what trinkle taught me

April 23, 2013

My brother once referred to pop as “trinkle” for almost an entire year of his life just because he thought it would be funny. That alone should tell you all you need to know about him, but I’ll continue. He once drank an entire container of boysenberry syrup at a Perkins at midnight for five dollars, which he then spent on one of those claw games in the entryway to gain possession of a stuffed duck, which he then almost immediately lost. On the way back to my grandparents from a Milwaukee Brewers game he claimed he was “so thirsty that he could drink an entire gallon of water,” if only I’d pull over at the next gas station so he could buy one. Which I did, thereby forcing him to not only purchase but drink an entire gallon of ice cold water, and just to be a punk he also drank a 32 ounce Gatorade. He then sat up all night long literally shivering uncontrollably, and relieving himself every fifteen minutes. This, people, is my brother.

Growing up, we were the only constant things about each other’s lives. Back and forth between two houses and two sets of parents, we were the only person the other spent all their time with. Experiences like that have a way of bringing two people together. In marriage, its two people facing the world together – that was sort of how we felt about life growing up. Him and me against the world, we had each other’s back – no matter what. The truth is, I know almost everything there is to know about him, both good and bad, and you know what? I still love my brother.

Between him and my wife, it’s about as close to unconditional love as I get. There’s really nothing I wouldn’t do for either of them – no reason I wouldn’t support them, nothing they could do to make me turn my back to them. In my world, this is what unconditional love feels like. I know it’s not a perfect example, but it’s what I’ve got, something that makes the whole concept more realistic, because honestly it’s something I struggle to comprehend.

From a young age I’ve been taught that God’s love for me is unconditional. To quote the song “the Bible tells me so.” “But the steadfast love of the LORD is from everlasting to everlasting on those who fear him, and his righteousness to children’s children.” While I know that’s true, I’m sometimes at a loss for what it means. To be loved without condition is unlike anything I’ve ever known in my human experience. And so, in an attempt to comprehend it, I water it down and compare it to something I know.

God’s infinite and unconditional love for me, for all of us, while incredible, has also been known to stress me out. Not because of His love, but because of the lack of mine. When someone gives you an amazing gift, you want to do all you can to show your thanks and appreciation. God’s gift of love is no different. And yet instead of gratitude, I often find myself repaying Him with questions, doubts, and by second-guessing.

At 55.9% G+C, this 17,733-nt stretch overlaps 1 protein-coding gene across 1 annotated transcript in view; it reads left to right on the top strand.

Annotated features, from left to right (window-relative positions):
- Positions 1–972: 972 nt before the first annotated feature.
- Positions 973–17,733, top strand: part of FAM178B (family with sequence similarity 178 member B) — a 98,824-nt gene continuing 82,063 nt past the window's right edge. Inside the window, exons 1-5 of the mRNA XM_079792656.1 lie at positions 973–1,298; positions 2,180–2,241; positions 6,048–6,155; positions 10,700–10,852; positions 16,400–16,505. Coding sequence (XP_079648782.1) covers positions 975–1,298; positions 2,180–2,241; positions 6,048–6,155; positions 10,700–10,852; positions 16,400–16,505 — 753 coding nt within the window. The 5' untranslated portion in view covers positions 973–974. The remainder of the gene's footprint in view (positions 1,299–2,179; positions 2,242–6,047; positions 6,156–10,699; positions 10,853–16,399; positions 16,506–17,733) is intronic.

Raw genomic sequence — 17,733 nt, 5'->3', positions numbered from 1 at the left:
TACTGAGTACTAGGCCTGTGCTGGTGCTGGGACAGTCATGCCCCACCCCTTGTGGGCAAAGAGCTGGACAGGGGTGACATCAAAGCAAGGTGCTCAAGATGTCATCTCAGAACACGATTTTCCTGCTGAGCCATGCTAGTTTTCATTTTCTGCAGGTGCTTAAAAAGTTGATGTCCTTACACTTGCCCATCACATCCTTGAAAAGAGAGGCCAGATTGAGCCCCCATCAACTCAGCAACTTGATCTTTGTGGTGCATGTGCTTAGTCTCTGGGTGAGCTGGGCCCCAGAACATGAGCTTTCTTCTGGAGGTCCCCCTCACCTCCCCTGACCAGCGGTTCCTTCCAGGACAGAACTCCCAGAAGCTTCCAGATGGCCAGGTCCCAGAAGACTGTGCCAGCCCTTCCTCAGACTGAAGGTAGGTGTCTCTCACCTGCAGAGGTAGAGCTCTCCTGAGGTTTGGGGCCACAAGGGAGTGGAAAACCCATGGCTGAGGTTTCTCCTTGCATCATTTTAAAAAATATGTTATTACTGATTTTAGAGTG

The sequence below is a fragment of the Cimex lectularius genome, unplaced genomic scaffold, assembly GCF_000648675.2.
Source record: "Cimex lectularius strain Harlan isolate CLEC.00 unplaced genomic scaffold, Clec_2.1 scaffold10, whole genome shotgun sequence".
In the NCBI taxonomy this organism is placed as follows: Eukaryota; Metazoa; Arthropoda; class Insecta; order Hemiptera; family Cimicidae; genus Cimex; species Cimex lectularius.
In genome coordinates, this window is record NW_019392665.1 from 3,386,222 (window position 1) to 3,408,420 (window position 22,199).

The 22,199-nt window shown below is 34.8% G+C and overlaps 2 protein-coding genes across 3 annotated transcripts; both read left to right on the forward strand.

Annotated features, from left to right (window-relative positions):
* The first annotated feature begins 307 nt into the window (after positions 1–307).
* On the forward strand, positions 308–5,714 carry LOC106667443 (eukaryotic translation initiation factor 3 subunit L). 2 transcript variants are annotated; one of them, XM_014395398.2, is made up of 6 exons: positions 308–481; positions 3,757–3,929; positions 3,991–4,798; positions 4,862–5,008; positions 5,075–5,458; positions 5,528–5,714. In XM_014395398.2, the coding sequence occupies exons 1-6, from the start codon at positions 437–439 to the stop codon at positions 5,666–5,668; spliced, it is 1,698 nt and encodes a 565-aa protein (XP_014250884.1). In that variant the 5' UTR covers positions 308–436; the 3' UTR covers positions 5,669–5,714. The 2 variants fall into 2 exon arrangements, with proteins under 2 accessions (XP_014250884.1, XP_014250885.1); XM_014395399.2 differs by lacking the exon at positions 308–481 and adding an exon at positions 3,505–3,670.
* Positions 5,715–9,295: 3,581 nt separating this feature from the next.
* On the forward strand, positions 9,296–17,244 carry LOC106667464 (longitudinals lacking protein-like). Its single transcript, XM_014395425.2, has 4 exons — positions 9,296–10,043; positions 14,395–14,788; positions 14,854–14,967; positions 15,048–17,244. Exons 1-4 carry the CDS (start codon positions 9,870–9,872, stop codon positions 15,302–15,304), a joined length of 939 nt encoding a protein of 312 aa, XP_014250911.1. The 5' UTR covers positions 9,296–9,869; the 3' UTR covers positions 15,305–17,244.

“Wouldn’t things be better if we tried them my way Lord?” “How can you let me go through this if you love me so much?”

“I know you said I should do things this way, but everybody else is doing them this other way, and it’s working out great for them. Maybe I’ll try that way first.”

Sometimes I wonder, how much more could I accomplish if my love for God didn’t falter? If it wasn’t so dependent? What great things would I do for Him; if only I could love Him the way He loves me? But I can’t, and I don’t. And so I repay unconditional love with rags, and it stresses me out. It bothers me something fierce, and yet you know what God says? I still love you anyway. There’s nothing I wouldn’t do for you. There’s nothing I haven’t done for you. Incredible. It’s almost as if the inadequacy of my love serves its greatest purpose in showing the incredibleness of His. And if it does, I’m more than ok with that.

Truth is, I really love my brother. I have for a long time. But I want to love God more. It’s a journey, and a struggle – just like any other relationship it’s something I have to choose each day. Some days are better than others for me. But I’m trying, and I’d love some advice. How have you grown your love for God? What can be done to eliminate the “conditions” we so often place on it? When, if ever, do we love Him enough? Challenging but important questions, ones that need answers. And I truly believe that together, we might just find some. I look forward to the dialogue that ensues, but for now, I think I’m going to go call my brother…

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